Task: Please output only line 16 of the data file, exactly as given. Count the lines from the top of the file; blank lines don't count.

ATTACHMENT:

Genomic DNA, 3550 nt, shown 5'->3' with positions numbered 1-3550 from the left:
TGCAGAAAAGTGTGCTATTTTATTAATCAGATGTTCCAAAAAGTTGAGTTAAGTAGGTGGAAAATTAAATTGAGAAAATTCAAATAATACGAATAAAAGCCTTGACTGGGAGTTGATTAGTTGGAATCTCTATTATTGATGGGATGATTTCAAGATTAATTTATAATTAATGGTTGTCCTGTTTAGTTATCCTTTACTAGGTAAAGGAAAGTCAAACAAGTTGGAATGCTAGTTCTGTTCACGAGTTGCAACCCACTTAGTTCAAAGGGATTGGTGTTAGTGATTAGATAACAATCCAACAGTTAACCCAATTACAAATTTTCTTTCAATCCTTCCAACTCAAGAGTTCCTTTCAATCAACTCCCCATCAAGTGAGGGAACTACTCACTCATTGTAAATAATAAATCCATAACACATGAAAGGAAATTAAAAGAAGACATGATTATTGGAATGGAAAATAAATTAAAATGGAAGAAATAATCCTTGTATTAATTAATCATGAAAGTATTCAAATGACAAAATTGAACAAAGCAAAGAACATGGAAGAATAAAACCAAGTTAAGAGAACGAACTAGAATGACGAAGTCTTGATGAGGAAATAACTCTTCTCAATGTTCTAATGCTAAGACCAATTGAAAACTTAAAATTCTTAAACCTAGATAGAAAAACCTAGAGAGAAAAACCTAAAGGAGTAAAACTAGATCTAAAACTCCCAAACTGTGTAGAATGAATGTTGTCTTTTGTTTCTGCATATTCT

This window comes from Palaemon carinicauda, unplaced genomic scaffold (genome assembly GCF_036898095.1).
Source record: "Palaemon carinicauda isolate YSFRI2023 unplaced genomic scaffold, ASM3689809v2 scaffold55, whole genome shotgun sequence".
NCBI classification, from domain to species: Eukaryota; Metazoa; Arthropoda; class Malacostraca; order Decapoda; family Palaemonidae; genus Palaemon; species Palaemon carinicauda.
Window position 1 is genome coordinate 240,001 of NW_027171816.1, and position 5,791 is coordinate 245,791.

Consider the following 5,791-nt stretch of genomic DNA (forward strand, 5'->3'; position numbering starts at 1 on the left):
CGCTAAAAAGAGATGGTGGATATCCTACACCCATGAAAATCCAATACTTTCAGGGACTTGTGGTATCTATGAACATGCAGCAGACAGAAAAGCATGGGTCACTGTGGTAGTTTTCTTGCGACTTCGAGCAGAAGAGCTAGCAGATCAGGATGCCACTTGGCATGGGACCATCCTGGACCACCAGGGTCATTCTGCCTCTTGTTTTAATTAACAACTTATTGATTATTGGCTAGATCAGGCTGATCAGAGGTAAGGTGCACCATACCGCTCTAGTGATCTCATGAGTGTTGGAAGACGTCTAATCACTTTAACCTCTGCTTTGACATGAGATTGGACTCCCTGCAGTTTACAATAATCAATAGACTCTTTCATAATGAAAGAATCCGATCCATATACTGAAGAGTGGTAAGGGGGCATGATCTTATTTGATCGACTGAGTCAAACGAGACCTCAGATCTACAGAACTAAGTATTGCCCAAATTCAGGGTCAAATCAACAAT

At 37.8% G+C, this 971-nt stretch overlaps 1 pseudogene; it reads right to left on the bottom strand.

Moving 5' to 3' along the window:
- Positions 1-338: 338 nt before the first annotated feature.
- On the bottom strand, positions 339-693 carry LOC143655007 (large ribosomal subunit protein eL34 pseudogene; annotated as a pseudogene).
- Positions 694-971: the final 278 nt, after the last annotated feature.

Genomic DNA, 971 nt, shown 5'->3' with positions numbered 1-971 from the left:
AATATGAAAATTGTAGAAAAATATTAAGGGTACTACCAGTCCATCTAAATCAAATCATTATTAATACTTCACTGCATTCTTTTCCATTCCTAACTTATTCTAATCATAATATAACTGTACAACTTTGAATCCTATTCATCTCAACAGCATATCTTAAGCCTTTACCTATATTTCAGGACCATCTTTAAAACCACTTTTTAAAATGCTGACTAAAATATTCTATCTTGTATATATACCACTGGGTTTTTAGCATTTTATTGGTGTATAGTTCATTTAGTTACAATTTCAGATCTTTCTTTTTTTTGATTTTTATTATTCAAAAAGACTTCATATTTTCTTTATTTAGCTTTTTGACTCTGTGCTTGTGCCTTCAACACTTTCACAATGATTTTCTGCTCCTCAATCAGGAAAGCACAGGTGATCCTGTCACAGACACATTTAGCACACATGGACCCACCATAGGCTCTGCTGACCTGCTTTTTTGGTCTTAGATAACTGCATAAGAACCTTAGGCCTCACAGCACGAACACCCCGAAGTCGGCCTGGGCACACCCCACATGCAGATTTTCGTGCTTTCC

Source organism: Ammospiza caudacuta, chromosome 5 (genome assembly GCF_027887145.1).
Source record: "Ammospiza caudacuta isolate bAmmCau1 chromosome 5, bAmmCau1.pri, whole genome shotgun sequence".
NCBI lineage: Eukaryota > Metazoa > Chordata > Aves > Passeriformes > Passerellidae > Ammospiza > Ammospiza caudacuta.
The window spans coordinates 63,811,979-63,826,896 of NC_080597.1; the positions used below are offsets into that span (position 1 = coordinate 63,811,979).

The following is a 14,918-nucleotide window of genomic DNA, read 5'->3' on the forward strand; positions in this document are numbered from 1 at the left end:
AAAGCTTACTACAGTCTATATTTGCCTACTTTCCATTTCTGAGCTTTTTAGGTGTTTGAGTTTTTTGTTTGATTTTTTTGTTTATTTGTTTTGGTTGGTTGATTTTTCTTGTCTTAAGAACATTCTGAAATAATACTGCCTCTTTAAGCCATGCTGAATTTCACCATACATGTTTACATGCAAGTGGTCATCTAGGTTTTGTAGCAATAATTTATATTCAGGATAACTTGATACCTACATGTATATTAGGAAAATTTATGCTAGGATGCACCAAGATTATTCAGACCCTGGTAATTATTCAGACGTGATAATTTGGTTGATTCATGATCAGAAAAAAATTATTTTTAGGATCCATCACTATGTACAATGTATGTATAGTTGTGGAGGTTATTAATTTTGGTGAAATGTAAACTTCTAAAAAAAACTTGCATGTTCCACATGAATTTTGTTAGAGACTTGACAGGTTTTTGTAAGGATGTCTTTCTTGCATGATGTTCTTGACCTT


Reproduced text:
Source organism: Ammospiza caudacuta, chromosome 5 (genome assembly GCF_027887145.1).